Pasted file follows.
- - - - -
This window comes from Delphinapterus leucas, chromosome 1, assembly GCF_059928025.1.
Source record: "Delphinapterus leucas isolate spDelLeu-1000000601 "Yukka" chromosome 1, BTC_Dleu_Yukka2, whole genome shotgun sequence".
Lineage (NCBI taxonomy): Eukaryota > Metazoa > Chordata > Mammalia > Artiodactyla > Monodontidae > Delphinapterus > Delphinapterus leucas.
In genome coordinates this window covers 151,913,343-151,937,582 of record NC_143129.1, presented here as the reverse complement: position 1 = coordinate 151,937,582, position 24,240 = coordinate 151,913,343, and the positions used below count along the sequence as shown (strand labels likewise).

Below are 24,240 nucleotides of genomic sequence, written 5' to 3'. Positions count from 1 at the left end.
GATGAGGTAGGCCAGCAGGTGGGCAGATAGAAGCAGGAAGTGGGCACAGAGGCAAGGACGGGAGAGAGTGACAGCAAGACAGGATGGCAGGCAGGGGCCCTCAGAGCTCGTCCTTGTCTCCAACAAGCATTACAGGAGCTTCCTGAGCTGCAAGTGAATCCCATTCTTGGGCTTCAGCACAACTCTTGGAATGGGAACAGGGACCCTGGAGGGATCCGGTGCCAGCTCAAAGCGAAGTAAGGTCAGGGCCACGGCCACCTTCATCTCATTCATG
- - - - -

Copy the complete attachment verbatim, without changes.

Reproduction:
This window comes from Delphinapterus leucas, chromosome 1, assembly GCF_059928025.1.
Source record: "Delphinapterus leucas isolate spDelLeu-1000000601 "Yukka" chromosome 1, BTC_Dleu_Yukka2, whole genome shotgun sequence".
Lineage (NCBI taxonomy): Eukaryota > Metazoa > Chordata > Mammalia > Artiodactyla > Monodontidae > Delphinapterus > Delphinapterus leucas.
In genome coordinates this window covers 151,913,343-151,937,582 of record NC_143129.1, presented here as the reverse complement: position 1 = coordinate 151,937,582, position 24,240 = coordinate 151,913,343, and the positions used below count along the sequence as shown (strand labels likewise).

Below are 24,240 nucleotides of genomic sequence, written 5' to 3'. Positions count from 1 at the left end.
GATGAGGTAGGCCAGCAGGTGGGCAGATAGAAGCAGGAAGTGGGCACAGAGGCAAGGACGGGAGAGAGTGACAGCAAGACAGGATGGCAGGCAGGGGCCCTCAGAGCTCGTCCTTGTCTCCAACAAGCATTACAGGAGCTTCCTGAGCTGCAAGTGAATCCCATTCTTGGGCTTCAGCACAACTCTTGGAATGGGAACAGGGACCCTGGAGGGATCCGGTGCCAGCTCAAAGCGAAGTAAGGTCAGGGCCACGGCCACCTTCATCTCATTCATG